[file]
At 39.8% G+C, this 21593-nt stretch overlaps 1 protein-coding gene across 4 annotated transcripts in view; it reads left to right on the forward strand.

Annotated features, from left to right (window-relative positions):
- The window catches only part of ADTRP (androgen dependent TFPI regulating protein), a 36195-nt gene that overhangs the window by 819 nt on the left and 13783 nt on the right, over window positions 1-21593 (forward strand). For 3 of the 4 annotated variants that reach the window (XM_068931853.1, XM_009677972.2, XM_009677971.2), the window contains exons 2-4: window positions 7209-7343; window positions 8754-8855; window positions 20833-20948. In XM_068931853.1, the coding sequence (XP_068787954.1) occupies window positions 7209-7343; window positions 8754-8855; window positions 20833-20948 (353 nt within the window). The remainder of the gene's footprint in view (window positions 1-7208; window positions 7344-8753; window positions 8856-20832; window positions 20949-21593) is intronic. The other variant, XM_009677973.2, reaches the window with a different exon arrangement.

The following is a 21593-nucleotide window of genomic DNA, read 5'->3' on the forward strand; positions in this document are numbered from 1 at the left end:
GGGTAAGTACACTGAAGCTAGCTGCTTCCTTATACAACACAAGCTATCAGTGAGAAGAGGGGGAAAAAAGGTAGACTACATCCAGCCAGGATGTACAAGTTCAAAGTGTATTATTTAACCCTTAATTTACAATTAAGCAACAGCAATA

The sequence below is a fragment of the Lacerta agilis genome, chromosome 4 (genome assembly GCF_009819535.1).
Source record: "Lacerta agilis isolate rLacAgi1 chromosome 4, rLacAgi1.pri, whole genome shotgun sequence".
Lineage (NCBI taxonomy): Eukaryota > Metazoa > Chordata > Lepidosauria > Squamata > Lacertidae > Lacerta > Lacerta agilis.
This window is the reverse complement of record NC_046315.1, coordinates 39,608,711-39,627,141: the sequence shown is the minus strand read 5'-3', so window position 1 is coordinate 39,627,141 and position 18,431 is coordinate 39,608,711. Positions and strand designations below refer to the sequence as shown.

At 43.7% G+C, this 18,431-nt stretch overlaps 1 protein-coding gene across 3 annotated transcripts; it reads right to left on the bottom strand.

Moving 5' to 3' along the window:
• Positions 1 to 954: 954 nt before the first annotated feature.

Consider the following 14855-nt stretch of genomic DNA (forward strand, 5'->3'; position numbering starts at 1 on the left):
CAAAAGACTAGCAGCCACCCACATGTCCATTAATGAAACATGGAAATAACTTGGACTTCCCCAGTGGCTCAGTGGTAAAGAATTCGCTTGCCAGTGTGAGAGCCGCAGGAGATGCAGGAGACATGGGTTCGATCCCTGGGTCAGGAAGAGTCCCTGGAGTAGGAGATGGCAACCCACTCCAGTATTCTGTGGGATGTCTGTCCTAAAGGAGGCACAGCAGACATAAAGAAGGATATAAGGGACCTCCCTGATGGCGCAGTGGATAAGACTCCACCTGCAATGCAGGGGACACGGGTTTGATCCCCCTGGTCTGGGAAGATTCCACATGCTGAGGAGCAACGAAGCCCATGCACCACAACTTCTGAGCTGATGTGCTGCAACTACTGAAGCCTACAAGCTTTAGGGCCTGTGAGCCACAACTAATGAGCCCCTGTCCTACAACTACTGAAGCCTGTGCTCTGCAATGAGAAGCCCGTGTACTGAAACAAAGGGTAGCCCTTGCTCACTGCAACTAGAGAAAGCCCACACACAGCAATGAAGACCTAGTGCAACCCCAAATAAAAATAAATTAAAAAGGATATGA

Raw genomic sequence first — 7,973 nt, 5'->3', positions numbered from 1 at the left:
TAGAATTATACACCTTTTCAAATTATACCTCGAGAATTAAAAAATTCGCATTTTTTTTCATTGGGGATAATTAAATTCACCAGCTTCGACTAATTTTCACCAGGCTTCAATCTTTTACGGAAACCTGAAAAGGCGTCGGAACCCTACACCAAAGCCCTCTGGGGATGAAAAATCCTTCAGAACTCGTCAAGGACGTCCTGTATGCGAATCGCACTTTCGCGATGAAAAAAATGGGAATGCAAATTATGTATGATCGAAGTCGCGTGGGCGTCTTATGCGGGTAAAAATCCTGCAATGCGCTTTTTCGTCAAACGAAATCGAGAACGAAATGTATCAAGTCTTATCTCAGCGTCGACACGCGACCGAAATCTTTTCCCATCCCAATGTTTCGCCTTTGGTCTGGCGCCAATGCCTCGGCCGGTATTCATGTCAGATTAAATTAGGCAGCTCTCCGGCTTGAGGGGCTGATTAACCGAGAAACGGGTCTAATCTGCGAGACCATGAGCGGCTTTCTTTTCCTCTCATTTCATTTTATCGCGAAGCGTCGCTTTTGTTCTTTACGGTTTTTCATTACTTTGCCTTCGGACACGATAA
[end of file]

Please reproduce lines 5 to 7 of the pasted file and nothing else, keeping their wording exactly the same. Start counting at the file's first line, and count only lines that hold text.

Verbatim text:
GGGTAAGTACACTGAAGCTAGCTGCTTCCTTATACAACACAAGCTATCAGTGAGAAGAGGGGGAAAAAAGGTAGACTACATCCAGCCAGGATGTACAAGTTCAAAGTGTATTATTTAACCCTTAATTTACAATTAAGCAACAGCAATA

The sequence below is a fragment of the Lacerta agilis genome, chromosome 4 (genome assembly GCF_009819535.1).
Source record: "Lacerta agilis isolate rLacAgi1 chromosome 4, rLacAgi1.pri, whole genome shotgun sequence".